|Emil Sodersten - Architect|
Studio portrait of Emil Sodersten in 1940
30 August 1899|
|Died||14 December 1961
|Buildings||Birtley Towers, Elizabeth Bay (1935) 
City Mutual Building, Sydney (1936) 
Nesca House, Newcastle, New South Wales
|Design||Australian War Memorial, Canberra (1925) |
Emil Lawrence Sodersten (30 August 1899 – 14 December 1961) was an Australian architect active in the second quarter of the 20th century. His work encompassed the Australian architectural styles of Art Deco and Functionalist & Moderne. His design for the Australian War Memorial was "the first national architectural monument in Australia". The Australian Institute of Architects presents the Emil Sodersten Interior Architecture Award annually in his honour.
Sodersten was born in the inner-Sydney suburb of Balmain, the second of seven children born to Julia (née Dolleen) and Emil Sodersteen. Emil Junior and his brothers, Erik and Karl, later changed their surnames by deed poll to Sodersten.
In 1915 Sodersten was articled in architecture to Ross & Rowe and in the ensuing five years studied at Sydney Technical College. During 1921 he attended lectures at the University of Sydney given by the new Dean of Architecture, Leslie Wilkinson.
The Queensland firm Hall & Prentice were commissioned to design Brisbane City Hall in the early 1920s and Sodersten worked on the project with Bruce Dellit and Peter Kaad. He returned to Sydney in 1923 and was registered as an architect whilst working for John P. Tate & Young. Two years later Sodersten went into private practice. In 1927-28 he became a council-member of the Institute of Architects of New South Wales and was made a fellow of the Royal Australian Institute of Architects in 1931. He entered the international competition to design the Australian War Memorial in Canberra. His design was considered exceptional but, as with most of those entered, was over budget. The only entry within budget was by John Crust and so the two architects were commissioned to work together on an amended design. Crust project managed the new building to Sodersten's even more monumental design. After conflict arose with Crust, Sodersteen withdrew in 1938.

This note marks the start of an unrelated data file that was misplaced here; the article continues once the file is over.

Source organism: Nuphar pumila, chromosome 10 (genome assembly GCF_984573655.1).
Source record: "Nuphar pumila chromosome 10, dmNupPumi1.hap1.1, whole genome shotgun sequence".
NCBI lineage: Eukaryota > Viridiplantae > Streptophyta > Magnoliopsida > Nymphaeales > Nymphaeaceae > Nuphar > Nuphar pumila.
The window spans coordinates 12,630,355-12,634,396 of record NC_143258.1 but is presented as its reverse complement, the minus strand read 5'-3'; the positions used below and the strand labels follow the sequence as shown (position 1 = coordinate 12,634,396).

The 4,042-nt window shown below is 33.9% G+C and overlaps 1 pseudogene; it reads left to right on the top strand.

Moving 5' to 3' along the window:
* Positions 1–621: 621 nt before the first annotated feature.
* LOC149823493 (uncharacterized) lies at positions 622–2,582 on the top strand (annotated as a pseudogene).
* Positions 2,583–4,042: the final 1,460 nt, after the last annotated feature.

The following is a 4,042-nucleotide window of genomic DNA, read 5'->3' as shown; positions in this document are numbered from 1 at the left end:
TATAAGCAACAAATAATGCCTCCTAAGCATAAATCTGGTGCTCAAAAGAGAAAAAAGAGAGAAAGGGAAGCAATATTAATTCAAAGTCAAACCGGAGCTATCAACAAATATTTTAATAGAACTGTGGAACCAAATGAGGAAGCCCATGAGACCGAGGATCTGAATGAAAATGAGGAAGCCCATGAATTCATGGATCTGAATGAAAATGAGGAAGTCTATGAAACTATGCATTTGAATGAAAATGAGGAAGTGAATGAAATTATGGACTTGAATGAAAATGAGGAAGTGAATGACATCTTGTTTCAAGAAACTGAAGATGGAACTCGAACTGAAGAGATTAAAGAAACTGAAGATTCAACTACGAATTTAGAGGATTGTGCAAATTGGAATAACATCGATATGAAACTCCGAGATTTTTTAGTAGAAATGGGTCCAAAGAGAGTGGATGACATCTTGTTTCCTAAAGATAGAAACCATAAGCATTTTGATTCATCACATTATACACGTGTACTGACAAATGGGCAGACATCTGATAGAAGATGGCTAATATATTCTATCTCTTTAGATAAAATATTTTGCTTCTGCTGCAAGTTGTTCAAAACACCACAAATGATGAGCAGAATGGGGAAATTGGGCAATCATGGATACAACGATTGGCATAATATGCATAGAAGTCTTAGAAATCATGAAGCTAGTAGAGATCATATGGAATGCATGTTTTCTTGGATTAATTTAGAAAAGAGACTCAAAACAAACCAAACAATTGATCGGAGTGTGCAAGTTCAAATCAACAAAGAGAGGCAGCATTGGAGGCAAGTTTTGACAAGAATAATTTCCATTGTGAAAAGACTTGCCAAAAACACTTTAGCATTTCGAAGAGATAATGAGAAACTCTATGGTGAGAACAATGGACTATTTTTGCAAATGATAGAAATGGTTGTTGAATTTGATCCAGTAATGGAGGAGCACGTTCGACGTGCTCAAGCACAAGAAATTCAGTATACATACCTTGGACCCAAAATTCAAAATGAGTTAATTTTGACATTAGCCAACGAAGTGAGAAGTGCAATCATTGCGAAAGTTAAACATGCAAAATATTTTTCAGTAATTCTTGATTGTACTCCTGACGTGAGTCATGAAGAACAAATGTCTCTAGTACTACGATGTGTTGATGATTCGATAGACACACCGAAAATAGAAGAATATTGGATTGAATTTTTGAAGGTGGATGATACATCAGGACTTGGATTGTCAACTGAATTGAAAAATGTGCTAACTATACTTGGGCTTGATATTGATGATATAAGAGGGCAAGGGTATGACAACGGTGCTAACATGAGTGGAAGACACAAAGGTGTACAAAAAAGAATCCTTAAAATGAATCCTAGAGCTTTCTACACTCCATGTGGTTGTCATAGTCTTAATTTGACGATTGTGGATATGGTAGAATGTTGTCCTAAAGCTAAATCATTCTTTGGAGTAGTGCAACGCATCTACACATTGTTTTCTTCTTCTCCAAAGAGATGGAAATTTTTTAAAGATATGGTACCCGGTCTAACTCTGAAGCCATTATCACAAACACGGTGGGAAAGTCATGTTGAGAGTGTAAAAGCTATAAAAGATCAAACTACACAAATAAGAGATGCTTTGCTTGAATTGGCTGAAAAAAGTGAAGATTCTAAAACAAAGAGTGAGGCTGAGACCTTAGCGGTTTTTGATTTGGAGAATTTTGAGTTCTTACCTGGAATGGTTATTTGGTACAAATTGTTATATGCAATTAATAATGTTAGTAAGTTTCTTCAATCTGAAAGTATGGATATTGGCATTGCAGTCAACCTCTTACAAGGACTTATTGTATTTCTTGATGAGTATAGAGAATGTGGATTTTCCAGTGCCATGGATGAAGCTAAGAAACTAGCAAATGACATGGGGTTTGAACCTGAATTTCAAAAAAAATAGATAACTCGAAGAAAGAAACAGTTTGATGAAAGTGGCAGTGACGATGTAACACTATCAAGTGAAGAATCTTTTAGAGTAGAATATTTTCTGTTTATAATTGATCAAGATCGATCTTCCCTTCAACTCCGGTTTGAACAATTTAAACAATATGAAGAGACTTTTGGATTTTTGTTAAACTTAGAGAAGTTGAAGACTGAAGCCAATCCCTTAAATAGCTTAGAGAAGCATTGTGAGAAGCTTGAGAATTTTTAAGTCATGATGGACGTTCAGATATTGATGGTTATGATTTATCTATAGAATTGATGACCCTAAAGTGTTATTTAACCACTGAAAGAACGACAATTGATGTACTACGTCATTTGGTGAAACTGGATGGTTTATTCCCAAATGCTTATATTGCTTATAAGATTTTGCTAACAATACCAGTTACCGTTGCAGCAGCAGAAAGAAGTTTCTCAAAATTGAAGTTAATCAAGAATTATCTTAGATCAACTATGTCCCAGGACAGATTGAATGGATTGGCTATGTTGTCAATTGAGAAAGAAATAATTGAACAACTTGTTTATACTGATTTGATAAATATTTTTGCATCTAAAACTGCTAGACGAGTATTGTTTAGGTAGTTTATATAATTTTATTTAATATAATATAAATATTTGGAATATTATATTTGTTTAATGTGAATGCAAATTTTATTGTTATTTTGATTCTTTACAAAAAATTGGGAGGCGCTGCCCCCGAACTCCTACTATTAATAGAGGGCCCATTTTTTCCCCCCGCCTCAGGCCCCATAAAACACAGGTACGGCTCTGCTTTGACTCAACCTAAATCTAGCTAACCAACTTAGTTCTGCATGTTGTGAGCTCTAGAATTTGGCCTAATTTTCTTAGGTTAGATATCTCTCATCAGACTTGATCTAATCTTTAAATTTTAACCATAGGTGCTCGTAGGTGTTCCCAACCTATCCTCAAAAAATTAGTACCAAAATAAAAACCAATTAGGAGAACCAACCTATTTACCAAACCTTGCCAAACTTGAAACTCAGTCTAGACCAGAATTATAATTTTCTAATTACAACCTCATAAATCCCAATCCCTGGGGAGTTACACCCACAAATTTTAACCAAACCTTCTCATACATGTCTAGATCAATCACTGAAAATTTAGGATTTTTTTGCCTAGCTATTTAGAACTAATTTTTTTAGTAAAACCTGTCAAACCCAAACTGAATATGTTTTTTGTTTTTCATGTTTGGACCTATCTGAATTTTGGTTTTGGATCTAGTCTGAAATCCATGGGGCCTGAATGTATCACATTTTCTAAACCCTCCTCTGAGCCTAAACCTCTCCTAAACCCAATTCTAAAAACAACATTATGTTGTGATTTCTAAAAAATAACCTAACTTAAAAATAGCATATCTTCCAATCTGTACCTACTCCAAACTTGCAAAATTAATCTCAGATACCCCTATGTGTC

In Sydney he designed numerous apartment blocks, including Birtley Towers at Elizabeth Bay, and office buildings, including the City Mutual Life Assurance Society. During the 1930s he worked in association with his brothers Erik Sodersten, an architect, and Karl Sodersten, a structural engineer. When Emil visited Europe in 1935 he was impressed with the work of Willem Marinus Dudok and Hendrik Petrus Berlage and from then on worked in the functionalist style. In the late 1930s Nesca House, Newcastle was his major project.
Sodersten married a 37-year-old secretary, Elsie Vera Wynn, in the Catholic Church in 1951. After World War II he rarely designed any new buildings. In 1951, he designed a Canberra chancellery and residence for the High Commissioner of Pakistan but the project remains unbuilt. He died of a coronary occlusion at home in Manly and was survived by his wife.
- H. Tanner (ed), Architects of Australia (Melb, 1981)
- M. McKernan, Here is Their Spirit (Brisb, 1991)
- Architecture, 16, Apr 1927, p 57, 23, Apr 1934, p 79
- Art in Australia, 15 Nov 1934, p 91
- Building (Sydney), 57, Jan 1936, p 24, 59, Oct 1936, p 28
- K. Sodersten, Emil Sodersten FRAIA (B.Arch. thesis, University of Sydney, 1967)
- P. Biazos (Becerra), The Life and Works of Emil Lawrence Sodersten (B.Arch. thesis, University of New South Wales, 1987)